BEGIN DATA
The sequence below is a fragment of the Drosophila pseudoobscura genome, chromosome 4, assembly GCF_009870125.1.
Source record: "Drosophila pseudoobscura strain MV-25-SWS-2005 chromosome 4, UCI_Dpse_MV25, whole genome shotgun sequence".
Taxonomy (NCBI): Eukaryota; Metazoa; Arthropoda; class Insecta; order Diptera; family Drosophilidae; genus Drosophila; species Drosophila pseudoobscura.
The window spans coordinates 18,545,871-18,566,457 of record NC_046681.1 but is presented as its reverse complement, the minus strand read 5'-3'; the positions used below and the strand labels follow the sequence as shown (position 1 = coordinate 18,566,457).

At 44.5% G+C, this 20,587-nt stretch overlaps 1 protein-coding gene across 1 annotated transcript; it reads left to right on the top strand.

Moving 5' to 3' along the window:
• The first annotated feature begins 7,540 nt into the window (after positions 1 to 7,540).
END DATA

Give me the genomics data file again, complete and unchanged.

The sequence below is a fragment of the Drosophila pseudoobscura genome, chromosome 4, assembly GCF_009870125.1.
Source record: "Drosophila pseudoobscura strain MV-25-SWS-2005 chromosome 4, UCI_Dpse_MV25, whole genome shotgun sequence".
Taxonomy (NCBI): Eukaryota; Metazoa; Arthropoda; class Insecta; order Diptera; family Drosophilidae; genus Drosophila; species Drosophila pseudoobscura.
The window spans coordinates 18,545,871-18,566,457 of record NC_046681.1 but is presented as its reverse complement, the minus strand read 5'-3'; the positions used below and the strand labels follow the sequence as shown (position 1 = coordinate 18,566,457).

At 44.5% G+C, this 20,587-nt stretch overlaps 1 protein-coding gene across 1 annotated transcript; it reads left to right on the top strand.

Moving 5' to 3' along the window:
• The first annotated feature begins 7,540 nt into the window (after positions 1 to 7,540).